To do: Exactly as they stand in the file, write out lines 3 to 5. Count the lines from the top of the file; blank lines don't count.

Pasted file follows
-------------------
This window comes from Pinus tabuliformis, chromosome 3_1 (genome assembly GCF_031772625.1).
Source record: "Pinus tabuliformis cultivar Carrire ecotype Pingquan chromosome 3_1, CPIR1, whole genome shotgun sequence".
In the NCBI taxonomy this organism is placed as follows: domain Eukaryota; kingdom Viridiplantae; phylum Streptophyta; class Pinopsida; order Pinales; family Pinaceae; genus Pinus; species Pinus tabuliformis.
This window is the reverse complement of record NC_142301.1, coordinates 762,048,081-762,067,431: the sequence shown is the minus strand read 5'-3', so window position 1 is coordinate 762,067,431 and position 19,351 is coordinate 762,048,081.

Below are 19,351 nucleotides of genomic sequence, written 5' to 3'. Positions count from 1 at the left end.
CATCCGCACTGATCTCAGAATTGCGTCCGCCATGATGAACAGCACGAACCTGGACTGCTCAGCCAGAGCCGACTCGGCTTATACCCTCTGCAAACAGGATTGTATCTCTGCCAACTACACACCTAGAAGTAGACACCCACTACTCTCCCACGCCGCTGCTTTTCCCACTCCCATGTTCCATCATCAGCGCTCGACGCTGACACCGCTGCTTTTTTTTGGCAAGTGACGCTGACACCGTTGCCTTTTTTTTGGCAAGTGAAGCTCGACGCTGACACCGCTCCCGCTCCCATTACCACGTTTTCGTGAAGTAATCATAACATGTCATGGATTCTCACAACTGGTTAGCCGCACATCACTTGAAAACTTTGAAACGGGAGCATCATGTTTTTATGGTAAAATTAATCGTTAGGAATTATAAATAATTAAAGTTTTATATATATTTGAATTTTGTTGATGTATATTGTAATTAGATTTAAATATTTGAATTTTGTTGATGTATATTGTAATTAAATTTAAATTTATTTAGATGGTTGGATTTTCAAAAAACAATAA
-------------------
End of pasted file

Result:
In the NCBI taxonomy this organism is placed as follows: domain Eukaryota; kingdom Viridiplantae; phylum Streptophyta; class Pinopsida; order Pinales; family Pinaceae; genus Pinus; species Pinus tabuliformis.
This window is the reverse complement of record NC_142301.1, coordinates 762,048,081-762,067,431: the sequence shown is the minus strand read 5'-3', so window position 1 is coordinate 762,067,431 and position 19,351 is coordinate 762,048,081.

Below are 19,351 nucleotides of genomic sequence, written 5' to 3'. Positions count from 1 at the left end.